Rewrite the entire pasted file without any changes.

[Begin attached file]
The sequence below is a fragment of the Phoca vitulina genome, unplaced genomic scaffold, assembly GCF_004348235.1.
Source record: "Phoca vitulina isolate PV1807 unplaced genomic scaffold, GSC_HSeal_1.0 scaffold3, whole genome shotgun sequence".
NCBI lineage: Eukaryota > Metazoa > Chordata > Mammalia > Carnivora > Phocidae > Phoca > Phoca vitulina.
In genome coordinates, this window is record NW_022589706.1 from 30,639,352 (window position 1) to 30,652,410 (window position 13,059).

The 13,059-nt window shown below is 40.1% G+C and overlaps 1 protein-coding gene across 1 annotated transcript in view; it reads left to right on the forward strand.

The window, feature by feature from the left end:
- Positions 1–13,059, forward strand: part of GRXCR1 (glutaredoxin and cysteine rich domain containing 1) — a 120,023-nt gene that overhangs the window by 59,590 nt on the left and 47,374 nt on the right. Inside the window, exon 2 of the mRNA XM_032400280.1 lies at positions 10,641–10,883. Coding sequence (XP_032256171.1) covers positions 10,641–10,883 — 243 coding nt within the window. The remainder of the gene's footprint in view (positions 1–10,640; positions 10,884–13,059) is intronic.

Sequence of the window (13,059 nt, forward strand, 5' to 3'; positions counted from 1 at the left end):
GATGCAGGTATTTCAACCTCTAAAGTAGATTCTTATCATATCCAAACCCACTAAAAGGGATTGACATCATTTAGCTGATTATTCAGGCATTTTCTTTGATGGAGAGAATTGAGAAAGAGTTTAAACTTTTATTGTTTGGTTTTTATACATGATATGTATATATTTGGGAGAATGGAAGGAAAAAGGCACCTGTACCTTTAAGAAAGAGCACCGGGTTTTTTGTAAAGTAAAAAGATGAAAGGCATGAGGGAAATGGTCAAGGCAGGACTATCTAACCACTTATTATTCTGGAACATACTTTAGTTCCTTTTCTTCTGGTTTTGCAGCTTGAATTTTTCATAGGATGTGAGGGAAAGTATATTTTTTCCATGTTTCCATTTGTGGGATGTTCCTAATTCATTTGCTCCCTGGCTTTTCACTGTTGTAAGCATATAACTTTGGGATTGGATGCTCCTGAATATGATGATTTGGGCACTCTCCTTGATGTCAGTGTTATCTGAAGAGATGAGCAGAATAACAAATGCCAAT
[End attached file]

The sequence below is a fragment of the Phoca vitulina genome, unplaced genomic scaffold, assembly GCF_004348235.1.
Source record: "Phoca vitulina isolate PV1807 unplaced genomic scaffold, GSC_HSeal_1.0 scaffold3, whole genome shotgun sequence".
NCBI lineage: Eukaryota > Metazoa > Chordata > Mammalia > Carnivora > Phocidae > Phoca > Phoca vitulina.
In genome coordinates, this window is record NW_022589706.1 from 30,639,352 (window position 1) to 30,652,410 (window position 13,059).

The 13,059-nt window shown below is 40.1% G+C and overlaps 1 protein-coding gene across 1 annotated transcript in view; it reads left to right on the forward strand.

The window, feature by feature from the left end:
- Positions 1–13,059, forward strand: part of GRXCR1 (glutaredoxin and cysteine rich domain containing 1) — a 120,023-nt gene that overhangs the window by 59,590 nt on the left and 47,374 nt on the right. Inside the window, exon 2 of the mRNA XM_032400280.1 lies at positions 10,641–10,883. Coding sequence (XP_032256171.1) covers positions 10,641–10,883 — 243 coding nt within the window. The remainder of the gene's footprint in view (positions 1–10,640; positions 10,884–13,059) is intronic.

Sequence of the window (13,059 nt, forward strand, 5' to 3'; positions counted from 1 at the left end):
GATGCAGGTATTTCAACCTCTAAAGTAGATTCTTATCATATCCAAACCCACTAAAAGGGATTGACATCATTTAGCTGATTATTCAGGCATTTTCTTTGATGGAGAGAATTGAGAAAGAGTTTAAACTTTTATTGTTTGGTTTTTATACATGATATGTATATATTTGGGAGAATGGAAGGAAAAAGGCACCTGTACCTTTAAGAAAGAGCACCGGGTTTTTTGTAAAGTAAAAAGATGAAAGGCATGAGGGAAATGGTCAAGGCAGGACTATCTAACCACTTATTATTCTGGAACATACTTTAGTTCCTTTTCTTCTGGTTTTGCAGCTTGAATTTTTCATAGGATGTGAGGGAAAGTATATTTTTTCCATGTTTCCATTTGTGGGATGTTCCTAATTCATTTGCTCCCTGGCTTTTCACTGTTGTAAGCATATAACTTTGGGATTGGATGCTCCTGAATATGATGATTTGGGCACTCTCCTTGATGTCAGTGTTATCTGAAGAGATGAGCAGAATAACAAATGCCAAT